Not pictured: neckbeard.
That shirt, and shirts like it, are real things. They're sold on the Internet, and billions of people have the ability to buy them. What a great article of clothing, eh? And a great way to spread skepticism, freethought, and good cheer wherever you go! After all, we're all proud atheists, and we're confident enough in our beliefs to take on the responsibility and privilege of debating strangers about things they care about very much...but people don't really dress that way, right? I bet that you, reader, don't own an article of clothing that demands the comment of passerby, and I don't either, although my own nontheistic views and my involvement in ISSA are near and dear to my heart. The archetypical Internet Atheist, however, does own one of these--because he's socially bankrupt and enjoys bickering with people he doesn't know. You and I like to think we are suave and socially adequate individuals, so we probably don't own clothing that is designed to cause drama, just like we don't argue with strangers or post terrible and provoking things online. And, importantly, we don't speak in such a manner, either.
Don't misunderstand me, dear reader, I have no grandiose notions about writing a blog on "the great need for less militant atheism" or other lofty topics, but I'd merely like to examine how many nonreligious individuals, myself included, often shy away from revealing our own beliefs in our interactions with people we don't know well. Isn't it interesting that, if you're like me or many nonbelievers I know, your faith (or lack thereof) is something that you really aren't inclined to reveal to people that aren't your close friends--not that those people need to return the favor, since they're (statistically) probably Christian and don't fear intolerance--but when you're with a group of people you're confident are the accepting sort, you talk about theology just as much as your religious friends? I know a good amount of atheists in uncomfortable situations, such as religious colleges, and these people lay low out of necessity, but I also know quite a few atheists in friendlier situations who fly under the radar and actively shy away from the topic of religion in small talk simply out of personal preference.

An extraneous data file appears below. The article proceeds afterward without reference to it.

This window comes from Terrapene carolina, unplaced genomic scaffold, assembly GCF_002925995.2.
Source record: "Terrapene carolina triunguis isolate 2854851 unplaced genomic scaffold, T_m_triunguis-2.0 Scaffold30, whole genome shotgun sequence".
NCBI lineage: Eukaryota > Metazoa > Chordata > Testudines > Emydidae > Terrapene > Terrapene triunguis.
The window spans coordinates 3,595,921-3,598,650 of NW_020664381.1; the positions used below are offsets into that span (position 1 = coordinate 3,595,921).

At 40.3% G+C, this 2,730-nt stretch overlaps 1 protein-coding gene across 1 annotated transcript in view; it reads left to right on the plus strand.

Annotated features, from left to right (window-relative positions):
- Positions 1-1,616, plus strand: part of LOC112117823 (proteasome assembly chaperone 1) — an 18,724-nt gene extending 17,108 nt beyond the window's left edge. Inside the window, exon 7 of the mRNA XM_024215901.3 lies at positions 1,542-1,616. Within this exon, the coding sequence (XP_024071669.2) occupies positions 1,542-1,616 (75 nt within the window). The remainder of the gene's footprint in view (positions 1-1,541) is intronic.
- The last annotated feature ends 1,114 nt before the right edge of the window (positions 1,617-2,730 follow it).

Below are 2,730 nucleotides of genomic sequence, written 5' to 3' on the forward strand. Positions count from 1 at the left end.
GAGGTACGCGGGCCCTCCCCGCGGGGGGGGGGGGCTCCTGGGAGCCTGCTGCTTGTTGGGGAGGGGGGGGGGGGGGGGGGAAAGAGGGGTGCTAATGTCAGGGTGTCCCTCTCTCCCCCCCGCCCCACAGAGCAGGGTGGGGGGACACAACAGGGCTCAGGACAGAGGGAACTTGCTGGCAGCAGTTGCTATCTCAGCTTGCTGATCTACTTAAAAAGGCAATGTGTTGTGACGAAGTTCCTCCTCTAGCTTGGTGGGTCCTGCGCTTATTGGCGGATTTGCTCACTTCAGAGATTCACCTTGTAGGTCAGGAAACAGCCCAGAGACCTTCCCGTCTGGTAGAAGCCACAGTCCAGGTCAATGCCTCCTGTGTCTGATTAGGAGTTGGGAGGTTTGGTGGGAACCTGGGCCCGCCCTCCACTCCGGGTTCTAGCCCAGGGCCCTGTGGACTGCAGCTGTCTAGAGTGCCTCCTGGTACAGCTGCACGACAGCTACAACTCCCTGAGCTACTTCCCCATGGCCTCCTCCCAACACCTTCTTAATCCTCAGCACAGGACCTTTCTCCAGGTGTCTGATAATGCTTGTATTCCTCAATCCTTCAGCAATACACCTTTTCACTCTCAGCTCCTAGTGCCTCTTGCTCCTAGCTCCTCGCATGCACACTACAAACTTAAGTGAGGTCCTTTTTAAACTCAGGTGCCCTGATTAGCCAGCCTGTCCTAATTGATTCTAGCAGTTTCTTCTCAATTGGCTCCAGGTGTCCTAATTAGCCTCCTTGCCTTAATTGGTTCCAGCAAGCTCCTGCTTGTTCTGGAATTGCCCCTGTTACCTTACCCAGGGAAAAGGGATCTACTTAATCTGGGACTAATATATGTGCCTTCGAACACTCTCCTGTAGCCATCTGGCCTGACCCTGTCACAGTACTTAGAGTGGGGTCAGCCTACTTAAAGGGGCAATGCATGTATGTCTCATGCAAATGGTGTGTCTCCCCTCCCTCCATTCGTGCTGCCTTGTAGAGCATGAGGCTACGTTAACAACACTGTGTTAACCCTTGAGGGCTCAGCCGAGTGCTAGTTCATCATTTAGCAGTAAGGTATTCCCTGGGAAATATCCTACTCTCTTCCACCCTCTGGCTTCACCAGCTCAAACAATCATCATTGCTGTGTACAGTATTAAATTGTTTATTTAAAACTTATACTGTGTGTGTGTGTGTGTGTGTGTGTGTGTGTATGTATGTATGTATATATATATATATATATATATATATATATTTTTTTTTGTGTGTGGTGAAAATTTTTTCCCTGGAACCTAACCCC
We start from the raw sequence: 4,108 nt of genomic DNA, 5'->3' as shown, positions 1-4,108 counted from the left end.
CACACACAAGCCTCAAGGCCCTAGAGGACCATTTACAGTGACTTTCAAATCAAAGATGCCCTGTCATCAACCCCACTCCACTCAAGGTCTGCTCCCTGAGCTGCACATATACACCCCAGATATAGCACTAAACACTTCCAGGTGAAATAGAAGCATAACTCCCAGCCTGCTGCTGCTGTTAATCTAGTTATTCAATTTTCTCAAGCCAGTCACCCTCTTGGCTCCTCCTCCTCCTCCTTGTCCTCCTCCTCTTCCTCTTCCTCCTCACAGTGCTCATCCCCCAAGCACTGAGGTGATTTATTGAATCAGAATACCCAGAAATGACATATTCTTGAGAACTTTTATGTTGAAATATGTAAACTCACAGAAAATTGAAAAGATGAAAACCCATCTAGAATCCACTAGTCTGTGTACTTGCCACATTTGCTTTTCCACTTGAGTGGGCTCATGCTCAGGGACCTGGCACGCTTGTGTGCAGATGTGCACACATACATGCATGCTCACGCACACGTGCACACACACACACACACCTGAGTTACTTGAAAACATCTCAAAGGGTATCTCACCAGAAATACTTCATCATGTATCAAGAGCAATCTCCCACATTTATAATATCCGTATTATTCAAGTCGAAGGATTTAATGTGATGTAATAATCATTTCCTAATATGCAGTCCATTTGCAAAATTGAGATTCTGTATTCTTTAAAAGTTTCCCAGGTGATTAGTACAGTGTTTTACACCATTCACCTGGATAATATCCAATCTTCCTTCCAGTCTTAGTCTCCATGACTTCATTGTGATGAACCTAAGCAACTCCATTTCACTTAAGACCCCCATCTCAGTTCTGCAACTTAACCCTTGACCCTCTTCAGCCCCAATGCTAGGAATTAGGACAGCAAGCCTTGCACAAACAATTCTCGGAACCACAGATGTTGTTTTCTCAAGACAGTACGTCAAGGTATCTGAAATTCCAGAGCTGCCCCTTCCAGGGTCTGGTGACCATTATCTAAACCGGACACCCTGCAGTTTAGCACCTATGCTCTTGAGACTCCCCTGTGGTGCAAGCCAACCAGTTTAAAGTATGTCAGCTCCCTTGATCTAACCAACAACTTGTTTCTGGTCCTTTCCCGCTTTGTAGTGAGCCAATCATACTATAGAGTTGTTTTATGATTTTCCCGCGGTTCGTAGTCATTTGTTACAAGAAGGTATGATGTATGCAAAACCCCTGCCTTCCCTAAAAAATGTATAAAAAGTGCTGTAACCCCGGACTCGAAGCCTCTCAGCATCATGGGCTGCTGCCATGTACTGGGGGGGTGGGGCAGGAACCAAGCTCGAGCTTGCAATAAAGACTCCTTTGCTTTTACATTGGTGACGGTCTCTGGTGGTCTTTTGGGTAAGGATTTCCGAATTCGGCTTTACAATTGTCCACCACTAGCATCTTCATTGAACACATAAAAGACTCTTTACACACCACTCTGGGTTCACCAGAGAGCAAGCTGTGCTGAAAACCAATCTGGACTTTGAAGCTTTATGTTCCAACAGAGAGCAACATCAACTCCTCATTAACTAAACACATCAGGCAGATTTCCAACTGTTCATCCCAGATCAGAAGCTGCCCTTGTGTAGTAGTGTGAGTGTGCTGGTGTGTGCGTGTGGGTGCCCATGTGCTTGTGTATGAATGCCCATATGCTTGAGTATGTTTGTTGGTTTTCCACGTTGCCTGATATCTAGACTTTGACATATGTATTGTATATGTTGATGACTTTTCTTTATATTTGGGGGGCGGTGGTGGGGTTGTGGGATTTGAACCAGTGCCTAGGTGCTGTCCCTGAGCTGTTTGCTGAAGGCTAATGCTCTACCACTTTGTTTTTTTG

This isn't really surprising, since religion is something that some people (not me, mind you, but some) hold in the same regard as issues like abortion or gun control, as a Thing Most Secret. There's no telling if someone you don't know disagrees with you on these topics just by looking, either, most of the time (I'm looking at you, GUNS SAVE LIVES hat guy), and although acting like adults and treating each other kindly is certainly still possible with them in either situation, the effort required might be substantial. A noble goal might be to somehow casually or tactfully introduce the subject, and show humility in one's own part. A noble goal, to be sure, but how can we go about integrating atheism into everyday banter effectively? It's a valuable question to me since I believe that bringing atheism up in conversation tactfully and frequently is of the utmost importance.
Why not try asking a new acquaintance about the Bible, since you and your Christian friends probably have something in common there? If it's not the literal word of God, that's a start. It isn't really surprising that the strangers I've talked to agree with me about the Bible's origins, since those people themselves probably don't actually believe hell exists, either. Not a bad start! Or why not try asking them about how important their religion is to them, and how their family feels about atheism? True scholars might even discuss verses from their holy book of choice with a member of the appropriate religion. My meaning is that there are conversational equivalents to slightly more tactful freethought-oriented shirts, ones from a secular campus group, perhaps, just as there are to a DEBATE ME, PLEBIAN shirt.
It's all about respecting other people's opinions. We can't all lie low all the time, because if we did, our precious and wonderful atheist community would stagnate pretty damn quickly. Campus groups don't sustain themselves if members don't do anything but get drunk together every week, because recruiting new blood is how you manage to pull undercover atheists out of the woodwork. ISSA is fortunate in this regard, since we have two days a year when the campus provides an outlet for us to turn on the charm for a conveniently gathered group of extracurricular-seeking students. It's still important for us to communicate with the community, though, which is why the club is exceptionally happy each and every time a new member is found just from members' recommendations to their friends. Regardless of our own personal trepidation to discuss faith with people who might react negatively, I think it's important for everybody to do their bit and risk it every once in a while. If that means selling your designer basement-dweller debate-an-atheist shirt to stop polluting atheism's image, dear reader, then so be it, but if that means being braver than you're used to, the need is no less pressing.
Now, back to our regularly scheduled vitriolic mockery of respectful online discourse.